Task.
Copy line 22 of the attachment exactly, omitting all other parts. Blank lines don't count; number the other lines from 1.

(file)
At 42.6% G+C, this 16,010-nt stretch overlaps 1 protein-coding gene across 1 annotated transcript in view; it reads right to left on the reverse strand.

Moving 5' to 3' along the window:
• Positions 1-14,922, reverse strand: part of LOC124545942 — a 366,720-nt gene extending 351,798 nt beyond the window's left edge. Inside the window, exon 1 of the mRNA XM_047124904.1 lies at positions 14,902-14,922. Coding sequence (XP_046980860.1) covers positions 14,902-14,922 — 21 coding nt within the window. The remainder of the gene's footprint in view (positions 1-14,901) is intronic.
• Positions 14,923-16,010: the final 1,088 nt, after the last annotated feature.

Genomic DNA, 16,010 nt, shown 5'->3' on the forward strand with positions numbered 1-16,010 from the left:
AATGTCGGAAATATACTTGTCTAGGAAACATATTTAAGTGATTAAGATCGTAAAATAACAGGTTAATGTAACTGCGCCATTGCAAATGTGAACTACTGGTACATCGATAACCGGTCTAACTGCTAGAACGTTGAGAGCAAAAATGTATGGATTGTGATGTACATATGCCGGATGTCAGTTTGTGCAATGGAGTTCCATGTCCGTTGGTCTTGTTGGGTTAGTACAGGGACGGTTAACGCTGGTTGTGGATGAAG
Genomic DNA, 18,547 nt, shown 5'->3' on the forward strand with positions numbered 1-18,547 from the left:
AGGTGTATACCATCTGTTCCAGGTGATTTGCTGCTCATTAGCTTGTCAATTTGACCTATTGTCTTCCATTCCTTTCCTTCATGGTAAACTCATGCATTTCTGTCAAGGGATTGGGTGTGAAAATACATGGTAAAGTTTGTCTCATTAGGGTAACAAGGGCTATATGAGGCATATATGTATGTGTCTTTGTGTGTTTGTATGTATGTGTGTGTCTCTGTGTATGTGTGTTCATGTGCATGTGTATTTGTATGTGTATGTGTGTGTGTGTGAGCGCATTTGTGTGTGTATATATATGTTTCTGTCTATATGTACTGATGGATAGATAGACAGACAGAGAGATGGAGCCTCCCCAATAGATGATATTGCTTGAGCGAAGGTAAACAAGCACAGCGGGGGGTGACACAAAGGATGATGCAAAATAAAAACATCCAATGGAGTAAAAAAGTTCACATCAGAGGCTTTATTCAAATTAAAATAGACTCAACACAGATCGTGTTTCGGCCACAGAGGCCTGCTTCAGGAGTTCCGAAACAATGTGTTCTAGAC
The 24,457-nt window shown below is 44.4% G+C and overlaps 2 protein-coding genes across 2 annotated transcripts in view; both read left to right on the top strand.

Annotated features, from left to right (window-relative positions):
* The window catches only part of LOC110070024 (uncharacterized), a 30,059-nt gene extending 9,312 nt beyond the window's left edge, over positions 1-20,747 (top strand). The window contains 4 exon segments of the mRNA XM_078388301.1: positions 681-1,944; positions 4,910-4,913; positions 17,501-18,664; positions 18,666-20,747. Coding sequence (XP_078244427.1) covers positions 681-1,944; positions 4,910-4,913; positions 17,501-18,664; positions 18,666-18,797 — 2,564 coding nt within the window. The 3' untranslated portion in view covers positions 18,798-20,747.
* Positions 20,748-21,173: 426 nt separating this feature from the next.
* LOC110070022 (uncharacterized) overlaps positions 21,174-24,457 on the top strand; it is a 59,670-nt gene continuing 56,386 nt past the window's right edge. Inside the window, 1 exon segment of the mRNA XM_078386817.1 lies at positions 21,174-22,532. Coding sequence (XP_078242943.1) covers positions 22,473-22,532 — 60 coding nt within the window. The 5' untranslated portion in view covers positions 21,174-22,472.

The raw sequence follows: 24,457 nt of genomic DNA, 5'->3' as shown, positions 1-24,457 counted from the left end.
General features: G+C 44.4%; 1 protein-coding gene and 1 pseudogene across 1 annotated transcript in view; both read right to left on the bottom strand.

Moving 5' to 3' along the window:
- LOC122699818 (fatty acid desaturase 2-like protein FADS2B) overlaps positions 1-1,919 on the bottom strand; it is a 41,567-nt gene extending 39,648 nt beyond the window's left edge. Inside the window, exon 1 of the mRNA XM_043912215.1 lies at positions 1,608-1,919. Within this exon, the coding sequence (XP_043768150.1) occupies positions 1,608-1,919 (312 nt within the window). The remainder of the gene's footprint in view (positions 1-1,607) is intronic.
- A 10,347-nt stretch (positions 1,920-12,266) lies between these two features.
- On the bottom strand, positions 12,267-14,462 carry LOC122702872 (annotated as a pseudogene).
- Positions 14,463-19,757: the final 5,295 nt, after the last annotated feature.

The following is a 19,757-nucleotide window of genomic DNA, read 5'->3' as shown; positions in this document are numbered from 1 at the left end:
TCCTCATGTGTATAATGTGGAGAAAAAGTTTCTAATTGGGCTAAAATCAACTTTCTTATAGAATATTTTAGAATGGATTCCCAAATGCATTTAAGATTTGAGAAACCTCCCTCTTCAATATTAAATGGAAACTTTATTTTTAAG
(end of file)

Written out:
TCCTCATGTGTATAATGTGGAGAAAAAGTTTCTAATTGGGCTAAAATCAACTTTCTTATAGAATATTTTAGAATGGATTCCCAAATGCATTTAAGATTTGAGAAACCTCCCTCTTCAATATTAAATGGAAACTTTATTTTTAAG